The age of Cloud Computing, hand held devices and flexible working has dawned and it brings with it new possibilities, new technologies and mind blowing amounts of data..
[blockquote type=”blockquote_quotes” align=”right”]Mind blowing amounts of data:
It is expected that 2016 will see the worlds internet traffic surpass One Zettabyte (a fivefold increase in the last five years).
One Zettabyte is 1,000,000,000,000,000,000,000000 bytes or in terms of physical media, it equates to 212,435,109,741 DVDs (based on the average 4.7 GB DVD-R).
It is predicted that “20,000 times more data, than existed in all humanity 20 years ago, will exist in 2020” James Phillips, Microsoft.
Recently I started exploring a relatively new player to the Business Intelligence Sector, Power BI – an ever extending suite of business analytics tools. Built by Microsoft, Power BI helps users explore data and collaborate / share Dashboards, Reports and Data Insights through a desktop solution, the cloud and mobile devices.
Power BI became available to the general public on the 24th July 2015. In less than a year, it has risen to fame gaining over 5 million subscribed users in over 200 countries, and it has made its way onto to the Leaders tile of the 2016 Gartner Magic Quadrant for Business Intelligence and Analytics Platforms.
Over the years I have used a number of the platforms and applications that frequent the Gartner Magic Quadrant for Business Intelligence and Analytics Platforms. Whilst its rise to fame has put Power BI in the crosshairs of the other more established Magic Quadrant ‘leaders’, I personally feel that so far, Microsoft stand out from the crowd on the following factors:
- Ease of use
Power BI is without a doubt, one of the easiest applications I’ve used. Whilst it is a complex application, it is designed for users of all requirements, skills and abilities. Within a day I was able to download and install the application and turn one of our company datasets into a meaningful report (a feat that I found wasn’t achievable using Tableau and our data in its current form).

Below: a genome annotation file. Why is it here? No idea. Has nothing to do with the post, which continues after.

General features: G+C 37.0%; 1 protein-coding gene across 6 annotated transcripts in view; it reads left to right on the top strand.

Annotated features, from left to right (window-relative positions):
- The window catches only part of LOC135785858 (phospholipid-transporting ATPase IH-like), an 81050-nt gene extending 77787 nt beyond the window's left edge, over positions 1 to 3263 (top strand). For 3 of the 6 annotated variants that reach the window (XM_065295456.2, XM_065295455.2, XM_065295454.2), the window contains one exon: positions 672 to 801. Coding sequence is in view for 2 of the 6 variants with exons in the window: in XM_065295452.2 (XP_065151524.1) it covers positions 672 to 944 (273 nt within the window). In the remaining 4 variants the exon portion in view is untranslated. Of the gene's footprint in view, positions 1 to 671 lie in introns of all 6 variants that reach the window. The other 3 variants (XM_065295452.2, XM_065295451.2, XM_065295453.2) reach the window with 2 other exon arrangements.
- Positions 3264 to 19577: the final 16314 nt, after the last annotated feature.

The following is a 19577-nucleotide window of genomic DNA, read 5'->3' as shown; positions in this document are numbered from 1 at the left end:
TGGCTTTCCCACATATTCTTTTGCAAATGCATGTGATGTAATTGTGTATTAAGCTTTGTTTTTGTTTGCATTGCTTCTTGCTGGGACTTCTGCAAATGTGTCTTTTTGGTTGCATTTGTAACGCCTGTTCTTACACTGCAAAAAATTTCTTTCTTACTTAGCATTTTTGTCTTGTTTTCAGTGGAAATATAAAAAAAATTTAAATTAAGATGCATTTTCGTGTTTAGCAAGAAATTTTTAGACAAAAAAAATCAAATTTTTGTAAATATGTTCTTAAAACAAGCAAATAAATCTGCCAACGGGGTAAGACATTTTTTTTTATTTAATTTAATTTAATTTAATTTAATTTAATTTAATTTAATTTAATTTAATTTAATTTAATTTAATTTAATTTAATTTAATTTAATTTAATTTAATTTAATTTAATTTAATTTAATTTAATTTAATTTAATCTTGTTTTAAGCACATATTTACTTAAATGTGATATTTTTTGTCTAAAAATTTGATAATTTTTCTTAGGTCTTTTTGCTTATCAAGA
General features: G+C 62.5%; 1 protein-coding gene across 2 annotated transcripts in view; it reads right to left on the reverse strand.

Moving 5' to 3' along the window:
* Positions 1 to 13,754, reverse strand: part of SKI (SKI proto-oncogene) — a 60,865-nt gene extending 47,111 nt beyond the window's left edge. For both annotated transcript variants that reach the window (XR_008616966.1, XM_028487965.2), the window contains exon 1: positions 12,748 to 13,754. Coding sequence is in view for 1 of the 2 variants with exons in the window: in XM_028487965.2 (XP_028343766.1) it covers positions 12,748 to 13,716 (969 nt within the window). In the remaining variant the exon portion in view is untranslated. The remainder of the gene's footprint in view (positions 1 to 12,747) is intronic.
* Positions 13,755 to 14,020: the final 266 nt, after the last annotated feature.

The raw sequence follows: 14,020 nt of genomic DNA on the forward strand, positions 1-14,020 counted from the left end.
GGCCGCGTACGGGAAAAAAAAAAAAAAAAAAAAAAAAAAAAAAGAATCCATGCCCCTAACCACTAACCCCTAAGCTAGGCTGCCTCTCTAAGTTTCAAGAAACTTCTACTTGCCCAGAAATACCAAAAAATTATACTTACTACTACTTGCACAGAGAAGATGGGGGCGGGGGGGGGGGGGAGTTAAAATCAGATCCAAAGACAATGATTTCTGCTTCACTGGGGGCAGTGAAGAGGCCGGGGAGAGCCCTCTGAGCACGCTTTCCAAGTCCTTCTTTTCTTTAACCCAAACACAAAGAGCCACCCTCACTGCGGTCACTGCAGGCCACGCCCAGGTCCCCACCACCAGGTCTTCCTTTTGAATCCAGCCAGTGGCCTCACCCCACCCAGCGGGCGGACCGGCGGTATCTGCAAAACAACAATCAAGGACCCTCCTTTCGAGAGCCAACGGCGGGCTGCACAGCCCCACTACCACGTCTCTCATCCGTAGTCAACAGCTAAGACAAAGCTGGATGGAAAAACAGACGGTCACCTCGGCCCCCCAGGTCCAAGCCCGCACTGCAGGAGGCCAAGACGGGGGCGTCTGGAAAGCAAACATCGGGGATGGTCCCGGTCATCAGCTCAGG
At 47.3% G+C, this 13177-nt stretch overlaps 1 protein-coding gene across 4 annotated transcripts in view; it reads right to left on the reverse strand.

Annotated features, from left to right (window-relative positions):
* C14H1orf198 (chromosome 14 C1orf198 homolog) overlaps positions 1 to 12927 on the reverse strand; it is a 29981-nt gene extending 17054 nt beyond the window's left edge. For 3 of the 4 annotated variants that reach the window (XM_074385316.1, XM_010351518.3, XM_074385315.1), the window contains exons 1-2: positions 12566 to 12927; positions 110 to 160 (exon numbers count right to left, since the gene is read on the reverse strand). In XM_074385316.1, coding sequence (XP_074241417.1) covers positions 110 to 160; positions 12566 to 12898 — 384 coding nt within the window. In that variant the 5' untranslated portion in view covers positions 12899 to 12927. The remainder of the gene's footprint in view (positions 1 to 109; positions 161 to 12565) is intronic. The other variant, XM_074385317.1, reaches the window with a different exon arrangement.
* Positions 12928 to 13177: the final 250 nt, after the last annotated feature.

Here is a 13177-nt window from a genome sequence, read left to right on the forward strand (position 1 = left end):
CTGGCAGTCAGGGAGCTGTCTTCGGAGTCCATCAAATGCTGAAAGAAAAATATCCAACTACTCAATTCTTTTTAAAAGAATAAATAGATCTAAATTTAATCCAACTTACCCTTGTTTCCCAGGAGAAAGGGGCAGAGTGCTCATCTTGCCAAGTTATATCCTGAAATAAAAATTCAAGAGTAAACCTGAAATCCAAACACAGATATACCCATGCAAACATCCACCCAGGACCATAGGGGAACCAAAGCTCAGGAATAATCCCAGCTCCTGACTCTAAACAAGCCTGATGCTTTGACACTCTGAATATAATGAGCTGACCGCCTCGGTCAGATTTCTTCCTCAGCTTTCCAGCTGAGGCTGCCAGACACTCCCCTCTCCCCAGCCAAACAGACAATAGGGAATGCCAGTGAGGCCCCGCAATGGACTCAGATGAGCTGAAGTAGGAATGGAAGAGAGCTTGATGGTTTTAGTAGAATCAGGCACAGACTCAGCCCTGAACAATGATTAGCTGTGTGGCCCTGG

Microsoft developed Power BI within a community. They listened to the closed beta testers and worked with them to make it a strong, easy to use platform. Following its release to the general public, Microsoft have continued this practice and further enabled their users to make Power BI better by opening its API to enable custom visuals and applications to work with it. New builds of the Power BI application (cloud) are built every week and Power BI desktop is updated every month.
- UK Geocoding
Our work often requires an element of mapping, and over the years we’ve used a number of applications (ESRI Online, ARC Desktop, Google Maps API) to map discreet datasets in isolation of the wider datasets available. Having used combined geocoding and report / dashboard platforms (e.g. Tableau) there is always one limiting factor: these platforms often focus their geocoding abilities on the USA and forget the UK. This results in the requirement for connected databases correlating UK postcodes to Longitudes and Latitudes. Power BI, so far, has done away with this issue. It offers inherent mapping capabilities on UK post codes (as well as Longitudes and Latitudes) that can cross-filter and cross-highlight with the other elements of the report. It saves me importing potentially Gigabytes of data just to geocode one column.
Power BI is an extension of the Office 365 cloud service. We are seeing more and more customers move from physical licence based software (Office products) to the products from the Office 365 suit. Power BI looks to be an evolutionary step forward in corporate dashboarding and reporting. It reduces the need for yet another report viewer as Office 365 users only need to access the published / shared reports via the Office 365 menu or via hyperlinks.
At the time of writing, both the Power BI application and Power BI Desktop are free to the basic user – a subscription is required should you require multiple scheduled refreshes a day, to consume live data, access on-premises data using the Data Connectivity Gateways (Personal and Data Management) or collaborate within the Office 365 platform.
Whilst it was on my radar, It’s presence in the Garner Magic Quadrant anchored my decision to further review Power BI for a practical application. I am happy to say that my experience with Power BI has been pleasant and as a result I have become Microsoft certificated user in Analyzing and Visualizing Data with Power BI. In the upcoming months, we will be implementing Power BI throughout the company and I am looking forward to working with Power BI and seeing it grow and develop with its user base.